Byline: Ambrosia Brody
LOS ANGELES — The Port of Los Angeles has launched a program that allows recreational boaters with older two-stroke outboard engines to boat cleaner by repowering with new-technology four-strokes. Designed to help boat owners replace older, high-polluting outboard motors with more fuel-efficient and cleaner-operating engines, the initiative has garnered attention from many boaters.
Initiated in 2012, the port’s Marina Engine Exchange Program is geared toward vessels with small outboard motors up to 10 hp. The port offers boat owners an incentive to replace the old-technology engines by sponsoring 75 percent of the total cost of the motor replacement — up to $2,000. This includes the costs of the new engine, labor for replacement and recycling the old engine, according to the port.
“This program really shows that we don’t only care about the big guys, the huge ships, we also care about the pollution that comes from the smaller boats, which can also be very significant,” said Lisa Wunder, assistant air quality supervisor for the environmental management division of the port.
The program originated as a mitigation measure to offset any pollution anticipated with the Cabrillo Marina expansion, replacing old outboard engines with low-emissions California Air Resources Board (CARB) certified three-star-rated engines. Owners can select Mercury, Suzuki or Tohatsu motors.
Boat owners who keep their vessels in any of the port’s 15 marinas are eligible for the program. Funding was approved for the replacement of 30 engines.
The incentive caught the attention of 42 boaters last year, when the port announced the program through flyers posted in marinas. Dockmasters also helped spread the word.
That’s how Charles Batarse found out about the program.
“I probably wouldn’t have gotten a new four-stroke motor if Anthony, the dockmaster at California Yacht Marina, hadn’t mentioned it,” said Batarse, who keeps his 40-foot boat, Betty L, in the marina. “He and the program helped me change my mind on getting a four-stroke.”
Batarse, an eight-year tenant of California Yacht Marina, submitted his application after learning more about the port’s program that replaces old engines with newer engines that emit less pollution. He is one of 30 marina tenants to upgrade from a two-stroke motor on his Carolina Skiff J14 to a four-stroke motor.
In order to be considered for the program, applicants were required to fill out and submit an application to the port’s Environmental Management Division in October 2012, have their vessel docked at a slip in one of the port’s marinas and have an operational two-stroke outboard motor producing no more than 10 hp. Recipients had to agree to keep the boat in the marina for at least one year.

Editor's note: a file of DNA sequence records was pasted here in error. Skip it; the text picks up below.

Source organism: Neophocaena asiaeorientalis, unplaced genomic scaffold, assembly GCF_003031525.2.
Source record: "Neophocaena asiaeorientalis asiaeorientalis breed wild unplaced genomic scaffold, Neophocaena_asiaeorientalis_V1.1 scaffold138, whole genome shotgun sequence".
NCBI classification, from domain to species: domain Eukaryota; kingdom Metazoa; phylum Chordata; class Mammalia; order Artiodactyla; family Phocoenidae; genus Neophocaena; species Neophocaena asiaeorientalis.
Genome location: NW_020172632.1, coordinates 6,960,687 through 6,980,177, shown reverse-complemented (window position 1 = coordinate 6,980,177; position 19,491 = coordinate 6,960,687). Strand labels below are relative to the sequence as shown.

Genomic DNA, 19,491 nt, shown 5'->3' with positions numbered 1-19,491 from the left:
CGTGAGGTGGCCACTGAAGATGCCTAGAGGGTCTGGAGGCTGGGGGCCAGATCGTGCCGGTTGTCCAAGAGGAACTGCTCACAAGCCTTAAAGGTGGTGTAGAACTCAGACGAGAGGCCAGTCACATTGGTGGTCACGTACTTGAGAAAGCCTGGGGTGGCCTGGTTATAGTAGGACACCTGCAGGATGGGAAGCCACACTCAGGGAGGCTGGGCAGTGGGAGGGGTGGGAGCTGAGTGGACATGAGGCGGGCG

Staff then conducted a cost-effectiveness calculation based on the age of the old engine and how much the engine was used. Those motors that were estimated to have the biggest negative environmental impact were then prioritized to be replaced first.
Recipients were notified in the fall, and replacements began in the spring.
Sunrise Marine Services, the San Pedro company contracted by the port to install the engines, contacts each boater to schedule a motor inspection. The new engine is installed after the boat owner selects one of three motors and pays the 25 percent of the engine’s total cost that is not covered by the port.
“We have received nothing but good feedback from boaters,” said Scott Glassock, service manager at Sunrise Marine Services. “They are happy to get rid of their stinky motors and are happy to do their part in cleaning up the waterways.”
The boat repair facility specializes in pleasureboats ranging from inflatables and skiffs to 37-foot powerboats. With 75 years of combined experience in the boat repair business, the company’s staff is glad to play a part in the port’s efforts to clean up local waters, said Steve Weinman, general manager of Sunrise Marine Services.
The new engines installed by Sunrise Marine Services meet CARB’s 2008 exhaust emission standards and produce 65 percent lower emissions than the CARB one-star engines produced in 2001.
Although the port currently has a backlog of about one dozen applicants, Wunder encourages people interested in the incentive program to submit an application — since the port has received more funding for the next fiscal year, which starts in July. “We are starting off with smaller engines, because we wanted to be able to do a good amount (of replacements),” Wunder said. “We hope in the future to be able to expand the program.”
For those on their way to receiving a new engine, the process is worth the wait.
“The whole process was pretty painless,” Batarse said. “This was a good opportunity to get a new motor and help the environment.”
For more information on the program, visit portoflosangeles.org.